To think of certain years is to think of certain games. These titles are the lynch pins of entertainment history, speaking to their eras in a manner which makes them unforgettable. So it is that 1997 is the indisputable property of Final Fantasy VII, which put the medium’s capacity for cinematic involvedness beyond question, while to reflect on 2005 is to reflect on the phenomenon of World of Warcraft.
The “definitive” games aren’t always the best ones, of course, or even the best-selling ones. Few “serious” gamers would rank Mario & Sonic at the Olympic Games above Uncharted, but the former is arguably the more crucial release – not simply because it shifted more copies, but because its dominance of software charts is tightly, symbolically bound up with Nintendo’s abrupt re-ascendancy in 2007. And there are games whose significance is negative, the games whose failures (whether partial or complete) herald the end of one way of doing things. Need for Speed: Undercover comes to mind.
Identifying these titles in advance is a little like trying to headshot a machine gunner from the beaches of Allied Assault’s Normandy, but it’s an interesting topic so I’m having a go regardless. Here, then, are six games I think 2010 will be remembered for. You’ll notice a few controversial omissions, some of which are on the longlist at the article finish.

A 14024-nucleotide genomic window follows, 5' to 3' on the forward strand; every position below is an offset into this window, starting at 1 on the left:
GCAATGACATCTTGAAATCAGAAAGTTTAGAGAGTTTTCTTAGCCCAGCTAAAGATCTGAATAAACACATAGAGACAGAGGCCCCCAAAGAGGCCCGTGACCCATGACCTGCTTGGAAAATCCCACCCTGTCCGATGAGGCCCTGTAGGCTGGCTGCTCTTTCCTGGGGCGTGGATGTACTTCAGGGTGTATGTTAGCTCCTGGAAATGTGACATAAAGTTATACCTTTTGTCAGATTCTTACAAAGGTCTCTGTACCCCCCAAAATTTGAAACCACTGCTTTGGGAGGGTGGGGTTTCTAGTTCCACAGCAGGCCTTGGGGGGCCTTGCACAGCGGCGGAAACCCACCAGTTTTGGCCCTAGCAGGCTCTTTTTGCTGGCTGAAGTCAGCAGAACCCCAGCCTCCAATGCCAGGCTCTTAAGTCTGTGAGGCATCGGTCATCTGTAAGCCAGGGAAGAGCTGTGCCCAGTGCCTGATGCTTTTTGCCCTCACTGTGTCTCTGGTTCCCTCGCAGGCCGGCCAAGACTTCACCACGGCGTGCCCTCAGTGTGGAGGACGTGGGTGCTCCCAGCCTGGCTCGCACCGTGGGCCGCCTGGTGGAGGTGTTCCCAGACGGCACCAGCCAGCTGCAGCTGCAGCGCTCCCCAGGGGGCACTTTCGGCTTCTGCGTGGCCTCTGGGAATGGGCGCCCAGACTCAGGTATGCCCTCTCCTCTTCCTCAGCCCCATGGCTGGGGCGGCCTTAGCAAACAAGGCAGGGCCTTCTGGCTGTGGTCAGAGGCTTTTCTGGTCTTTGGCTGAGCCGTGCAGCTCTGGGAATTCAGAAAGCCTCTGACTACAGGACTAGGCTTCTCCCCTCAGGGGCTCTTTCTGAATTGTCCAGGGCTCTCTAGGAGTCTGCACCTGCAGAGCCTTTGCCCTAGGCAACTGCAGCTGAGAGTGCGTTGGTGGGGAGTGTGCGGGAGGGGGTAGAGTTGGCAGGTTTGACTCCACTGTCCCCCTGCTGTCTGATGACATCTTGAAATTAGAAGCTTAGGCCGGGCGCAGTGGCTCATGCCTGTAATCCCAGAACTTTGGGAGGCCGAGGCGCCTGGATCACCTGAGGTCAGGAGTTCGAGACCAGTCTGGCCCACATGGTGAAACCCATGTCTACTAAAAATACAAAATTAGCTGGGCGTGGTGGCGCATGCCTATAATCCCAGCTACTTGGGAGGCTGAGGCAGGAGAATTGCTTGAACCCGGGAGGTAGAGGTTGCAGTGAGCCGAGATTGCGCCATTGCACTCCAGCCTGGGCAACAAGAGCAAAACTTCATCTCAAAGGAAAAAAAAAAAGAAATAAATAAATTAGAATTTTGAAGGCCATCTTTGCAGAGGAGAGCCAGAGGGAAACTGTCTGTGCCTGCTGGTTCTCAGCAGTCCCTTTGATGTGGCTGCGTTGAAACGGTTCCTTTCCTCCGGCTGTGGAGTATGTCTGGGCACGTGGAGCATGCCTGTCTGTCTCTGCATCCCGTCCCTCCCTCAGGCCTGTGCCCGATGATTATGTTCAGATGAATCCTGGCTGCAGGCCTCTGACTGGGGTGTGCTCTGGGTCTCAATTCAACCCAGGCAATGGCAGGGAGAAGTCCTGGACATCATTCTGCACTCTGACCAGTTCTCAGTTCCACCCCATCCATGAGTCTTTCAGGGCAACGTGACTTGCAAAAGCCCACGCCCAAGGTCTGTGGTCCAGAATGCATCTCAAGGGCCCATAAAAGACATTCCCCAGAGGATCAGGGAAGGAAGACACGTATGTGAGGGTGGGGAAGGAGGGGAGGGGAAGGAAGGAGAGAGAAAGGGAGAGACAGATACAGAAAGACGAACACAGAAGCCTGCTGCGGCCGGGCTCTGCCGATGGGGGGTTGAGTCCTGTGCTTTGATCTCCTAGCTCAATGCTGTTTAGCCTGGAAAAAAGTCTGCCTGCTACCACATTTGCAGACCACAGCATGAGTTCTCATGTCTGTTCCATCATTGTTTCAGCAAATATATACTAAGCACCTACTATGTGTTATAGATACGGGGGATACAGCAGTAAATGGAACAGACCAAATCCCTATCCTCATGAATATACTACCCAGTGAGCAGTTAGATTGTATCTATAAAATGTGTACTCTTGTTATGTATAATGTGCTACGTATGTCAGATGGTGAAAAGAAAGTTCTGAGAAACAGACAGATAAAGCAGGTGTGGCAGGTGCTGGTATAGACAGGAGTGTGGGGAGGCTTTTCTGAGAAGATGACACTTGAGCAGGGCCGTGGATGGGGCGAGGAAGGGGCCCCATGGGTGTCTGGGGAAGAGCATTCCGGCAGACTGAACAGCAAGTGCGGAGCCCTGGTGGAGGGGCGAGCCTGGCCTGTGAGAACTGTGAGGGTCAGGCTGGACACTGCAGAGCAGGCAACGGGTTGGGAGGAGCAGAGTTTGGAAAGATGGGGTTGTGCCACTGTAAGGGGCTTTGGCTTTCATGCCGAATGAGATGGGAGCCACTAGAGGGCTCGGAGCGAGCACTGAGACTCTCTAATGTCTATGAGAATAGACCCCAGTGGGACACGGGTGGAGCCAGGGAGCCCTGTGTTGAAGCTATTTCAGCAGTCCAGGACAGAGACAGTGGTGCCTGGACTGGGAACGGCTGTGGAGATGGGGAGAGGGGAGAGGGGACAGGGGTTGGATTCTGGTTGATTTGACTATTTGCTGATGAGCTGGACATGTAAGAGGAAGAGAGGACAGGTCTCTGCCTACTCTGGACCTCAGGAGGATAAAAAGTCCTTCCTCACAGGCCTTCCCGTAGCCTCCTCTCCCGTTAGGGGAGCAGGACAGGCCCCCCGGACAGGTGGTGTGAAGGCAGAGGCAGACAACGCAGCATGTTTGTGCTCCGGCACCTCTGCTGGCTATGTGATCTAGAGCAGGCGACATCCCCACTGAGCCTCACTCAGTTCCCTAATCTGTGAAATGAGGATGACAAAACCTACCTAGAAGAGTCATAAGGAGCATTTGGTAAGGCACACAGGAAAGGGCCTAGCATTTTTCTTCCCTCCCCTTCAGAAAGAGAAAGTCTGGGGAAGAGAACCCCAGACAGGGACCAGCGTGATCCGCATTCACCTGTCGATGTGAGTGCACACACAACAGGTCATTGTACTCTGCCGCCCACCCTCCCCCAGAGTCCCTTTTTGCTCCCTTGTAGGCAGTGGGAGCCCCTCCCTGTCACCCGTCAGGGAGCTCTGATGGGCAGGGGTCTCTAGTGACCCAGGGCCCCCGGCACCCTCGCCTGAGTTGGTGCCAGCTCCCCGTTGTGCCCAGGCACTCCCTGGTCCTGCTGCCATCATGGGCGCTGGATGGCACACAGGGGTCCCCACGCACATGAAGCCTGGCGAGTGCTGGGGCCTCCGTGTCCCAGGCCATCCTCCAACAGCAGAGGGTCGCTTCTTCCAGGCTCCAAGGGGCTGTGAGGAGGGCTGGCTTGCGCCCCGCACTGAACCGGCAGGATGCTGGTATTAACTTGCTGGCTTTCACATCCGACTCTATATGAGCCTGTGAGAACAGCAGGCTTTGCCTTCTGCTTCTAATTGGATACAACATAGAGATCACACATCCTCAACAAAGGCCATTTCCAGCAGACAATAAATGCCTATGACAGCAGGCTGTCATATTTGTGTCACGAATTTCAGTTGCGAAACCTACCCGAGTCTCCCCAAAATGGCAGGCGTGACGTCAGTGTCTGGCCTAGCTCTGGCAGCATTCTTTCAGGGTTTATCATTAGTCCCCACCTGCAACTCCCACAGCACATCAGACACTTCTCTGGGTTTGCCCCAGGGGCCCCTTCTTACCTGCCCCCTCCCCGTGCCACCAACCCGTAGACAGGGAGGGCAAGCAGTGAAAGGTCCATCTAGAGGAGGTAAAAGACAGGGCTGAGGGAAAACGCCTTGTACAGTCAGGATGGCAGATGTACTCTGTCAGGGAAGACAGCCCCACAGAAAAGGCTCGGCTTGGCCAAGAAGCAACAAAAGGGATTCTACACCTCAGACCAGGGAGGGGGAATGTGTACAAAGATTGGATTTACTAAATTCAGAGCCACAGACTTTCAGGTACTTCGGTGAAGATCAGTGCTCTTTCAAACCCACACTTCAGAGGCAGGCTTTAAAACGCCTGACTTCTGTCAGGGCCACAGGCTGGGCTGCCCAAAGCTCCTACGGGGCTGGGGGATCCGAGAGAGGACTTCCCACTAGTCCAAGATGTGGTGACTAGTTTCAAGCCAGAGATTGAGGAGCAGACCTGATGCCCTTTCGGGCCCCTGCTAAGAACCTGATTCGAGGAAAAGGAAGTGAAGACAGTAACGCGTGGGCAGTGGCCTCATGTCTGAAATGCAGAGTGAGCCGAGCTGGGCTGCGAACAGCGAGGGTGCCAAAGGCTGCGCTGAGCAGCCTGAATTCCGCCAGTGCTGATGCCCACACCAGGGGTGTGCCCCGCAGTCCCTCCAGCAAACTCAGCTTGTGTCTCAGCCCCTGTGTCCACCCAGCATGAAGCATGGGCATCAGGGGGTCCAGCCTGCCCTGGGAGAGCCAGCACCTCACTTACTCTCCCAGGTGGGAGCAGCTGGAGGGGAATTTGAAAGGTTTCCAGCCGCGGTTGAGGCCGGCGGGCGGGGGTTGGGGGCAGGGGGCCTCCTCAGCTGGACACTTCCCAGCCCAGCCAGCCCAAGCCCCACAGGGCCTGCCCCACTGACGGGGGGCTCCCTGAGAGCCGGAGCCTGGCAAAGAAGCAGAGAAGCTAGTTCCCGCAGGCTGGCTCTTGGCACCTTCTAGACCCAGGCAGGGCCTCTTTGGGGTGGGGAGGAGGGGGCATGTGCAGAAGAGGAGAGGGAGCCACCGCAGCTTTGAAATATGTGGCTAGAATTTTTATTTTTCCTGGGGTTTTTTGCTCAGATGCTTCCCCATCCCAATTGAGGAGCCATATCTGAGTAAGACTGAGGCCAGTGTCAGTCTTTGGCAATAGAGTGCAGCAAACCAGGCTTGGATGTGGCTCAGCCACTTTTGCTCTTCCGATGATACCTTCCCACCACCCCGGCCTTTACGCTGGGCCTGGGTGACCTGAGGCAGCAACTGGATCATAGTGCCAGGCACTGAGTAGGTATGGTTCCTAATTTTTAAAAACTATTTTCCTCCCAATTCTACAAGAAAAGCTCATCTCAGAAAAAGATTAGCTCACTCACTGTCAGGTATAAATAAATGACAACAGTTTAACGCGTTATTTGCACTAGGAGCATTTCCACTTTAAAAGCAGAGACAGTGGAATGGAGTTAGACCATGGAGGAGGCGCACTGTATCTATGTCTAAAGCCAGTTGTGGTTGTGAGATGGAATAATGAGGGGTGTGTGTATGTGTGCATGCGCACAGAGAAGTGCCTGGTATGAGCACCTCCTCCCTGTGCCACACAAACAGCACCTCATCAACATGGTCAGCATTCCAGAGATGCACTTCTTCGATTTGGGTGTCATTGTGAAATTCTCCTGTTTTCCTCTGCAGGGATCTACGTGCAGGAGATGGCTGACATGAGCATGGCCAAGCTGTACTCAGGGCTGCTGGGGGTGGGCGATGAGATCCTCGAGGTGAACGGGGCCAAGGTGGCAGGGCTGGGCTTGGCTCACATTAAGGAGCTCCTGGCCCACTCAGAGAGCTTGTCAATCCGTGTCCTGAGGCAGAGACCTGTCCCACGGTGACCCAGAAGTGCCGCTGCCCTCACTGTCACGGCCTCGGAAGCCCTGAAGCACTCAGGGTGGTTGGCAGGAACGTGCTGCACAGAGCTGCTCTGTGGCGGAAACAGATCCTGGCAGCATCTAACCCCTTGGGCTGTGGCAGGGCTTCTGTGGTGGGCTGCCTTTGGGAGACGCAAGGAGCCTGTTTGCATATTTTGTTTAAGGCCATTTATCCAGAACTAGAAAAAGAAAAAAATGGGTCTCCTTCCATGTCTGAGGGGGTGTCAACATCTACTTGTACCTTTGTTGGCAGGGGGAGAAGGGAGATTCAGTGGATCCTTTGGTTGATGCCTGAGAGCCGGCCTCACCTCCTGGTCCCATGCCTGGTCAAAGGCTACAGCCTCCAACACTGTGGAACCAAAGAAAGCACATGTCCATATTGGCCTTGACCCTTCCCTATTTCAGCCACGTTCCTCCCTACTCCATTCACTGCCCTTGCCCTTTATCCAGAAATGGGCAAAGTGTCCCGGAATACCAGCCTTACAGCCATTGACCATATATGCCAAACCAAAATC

Heavy Rain (PS3)
Heavy Rain is that rarest of things: an original. Comparisons have been made (by us, among others) with classic LucasArt point and clickers, with Broken Sword and Gabriel Knight, with Shenmue and its sequel. There’s overlap, doubtless, but none of these titles quite fit the bill. Quantic Dream’s oppressively opulent rendering of the hunt for a serial killer is likely to be more of a critical event than a chart-topper, as major newsprint commentators of all casts and temperaments rush to dissect this fresh assault by the upstart gaming industry on “culture proper”. Its impact, if not its quality, is assured.
Need for Speed World Online (PC)
EA’s restructuring and refocussing over the past couple of years has been a source of much interest: the company has stripped away bureaucracy, combined studios, tried and (so far) failed to crack the Wii market, introduced compelling new IPs, dismembered others, opened and closed a Casual label and bought its way into the social gaming arena. The experiment with free-to-play gaming has been modestly successful – Battlefield: Heroes is a popular, well-crafted product, despite the recent, controversial re-emphasis on premium in-game commodities – and the addition of Need for Speed’s much-buffeted but formidable brand power may be explosive.